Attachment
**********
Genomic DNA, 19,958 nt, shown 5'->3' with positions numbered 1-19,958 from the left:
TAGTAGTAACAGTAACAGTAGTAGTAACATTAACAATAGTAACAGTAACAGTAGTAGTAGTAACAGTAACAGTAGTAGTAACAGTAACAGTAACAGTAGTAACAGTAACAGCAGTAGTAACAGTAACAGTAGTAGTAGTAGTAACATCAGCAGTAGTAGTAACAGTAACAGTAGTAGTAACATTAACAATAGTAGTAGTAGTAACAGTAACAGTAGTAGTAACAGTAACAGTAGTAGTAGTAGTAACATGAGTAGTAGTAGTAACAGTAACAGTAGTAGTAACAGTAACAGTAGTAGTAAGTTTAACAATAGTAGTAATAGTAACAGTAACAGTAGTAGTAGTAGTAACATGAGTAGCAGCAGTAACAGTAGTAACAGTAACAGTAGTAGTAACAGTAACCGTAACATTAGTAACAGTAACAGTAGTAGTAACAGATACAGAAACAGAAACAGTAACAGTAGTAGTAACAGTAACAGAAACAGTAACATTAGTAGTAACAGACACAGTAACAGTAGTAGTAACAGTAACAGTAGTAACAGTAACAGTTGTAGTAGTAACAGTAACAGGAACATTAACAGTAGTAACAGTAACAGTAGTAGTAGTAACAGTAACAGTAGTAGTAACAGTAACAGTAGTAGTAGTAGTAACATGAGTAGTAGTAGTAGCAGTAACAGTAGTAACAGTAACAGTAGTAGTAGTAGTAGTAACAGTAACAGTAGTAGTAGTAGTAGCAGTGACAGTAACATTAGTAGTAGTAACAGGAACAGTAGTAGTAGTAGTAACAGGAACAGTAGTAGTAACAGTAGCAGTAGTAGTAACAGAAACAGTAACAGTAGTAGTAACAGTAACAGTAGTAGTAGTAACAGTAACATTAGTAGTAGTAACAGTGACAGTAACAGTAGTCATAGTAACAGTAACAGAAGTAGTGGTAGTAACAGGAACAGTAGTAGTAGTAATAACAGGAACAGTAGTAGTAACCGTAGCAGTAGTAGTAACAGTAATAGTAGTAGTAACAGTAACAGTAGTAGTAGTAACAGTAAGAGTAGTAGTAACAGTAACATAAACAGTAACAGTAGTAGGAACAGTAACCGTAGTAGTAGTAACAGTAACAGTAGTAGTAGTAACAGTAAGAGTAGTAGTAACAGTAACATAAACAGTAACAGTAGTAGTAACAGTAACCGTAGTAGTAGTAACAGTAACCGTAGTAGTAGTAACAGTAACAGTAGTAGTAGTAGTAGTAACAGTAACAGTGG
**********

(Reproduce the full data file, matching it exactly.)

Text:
Genomic DNA, 19,958 nt, shown 5'->3' with positions numbered 1-19,958 from the left:
TAGTAGTAACAGTAACAGTAGTAGTAACATTAACAATAGTAACAGTAACAGTAGTAGTAGTAACAGTAACAGTAGTAGTAACAGTAACAGTAACAGTAGTAACAGTAACAGCAGTAGTAACAGTAACAGTAGTAGTAGTAGTAACATCAGCAGTAGTAGTAACAGTAACAGTAGTAGTAACATTAACAATAGTAGTAGTAGTAACAGTAACAGTAGTAGTAACAGTAACAGTAGTAGTAGTAGTAACATGAGTAGTAGTAGTAACAGTAACAGTAGTAGTAACAGTAACAGTAGTAGTAAGTTTAACAATAGTAGTAATAGTAACAGTAACAGTAGTAGTAGTAGTAACATGAGTAGCAGCAGTAACAGTAGTAACAGTAACAGTAGTAGTAACAGTAACCGTAACATTAGTAACAGTAACAGTAGTAGTAACAGATACAGAAACAGAAACAGTAACAGTAGTAGTAACAGTAACAGAAACAGTAACATTAGTAGTAACAGACACAGTAACAGTAGTAGTAACAGTAACAGTAGTAACAGTAACAGTTGTAGTAGTAACAGTAACAGGAACATTAACAGTAGTAACAGTAACAGTAGTAGTAGTAACAGTAACAGTAGTAGTAACAGTAACAGTAGTAGTAGTAGTAACATGAGTAGTAGTAGTAGCAGTAACAGTAGTAACAGTAACAGTAGTAGTAGTAGTAGTAACAGTAACAGTAGTAGTAGTAGTAGCAGTGACAGTAACATTAGTAGTAGTAACAGGAACAGTAGTAGTAGTAGTAACAGGAACAGTAGTAGTAACAGTAGCAGTAGTAGTAACAGAAACAGTAACAGTAGTAGTAACAGTAACAGTAGTAGTAGTAACAGTAACATTAGTAGTAGTAACAGTGACAGTAACAGTAGTCATAGTAACAGTAACAGAAGTAGTGGTAGTAACAGGAACAGTAGTAGTAGTAATAACAGGAACAGTAGTAGTAACCGTAGCAGTAGTAGTAACAGTAATAGTAGTAGTAACAGTAACAGTAGTAGTAGTAACAGTAAGAGTAGTAGTAACAGTAACATAAACAGTAACAGTAGTAGGAACAGTAACCGTAGTAGTAGTAACAGTAACAGTAGTAGTAGTAACAGTAAGAGTAGTAGTAACAGTAACATAAACAGTAACAGTAGTAGTAACAGTAACCGTAGTAGTAGTAACAGTAACCGTAGTAGTAGTAACAGTAACAGTAGTAGTAGTAGTAGTAACAGTAACAGTGG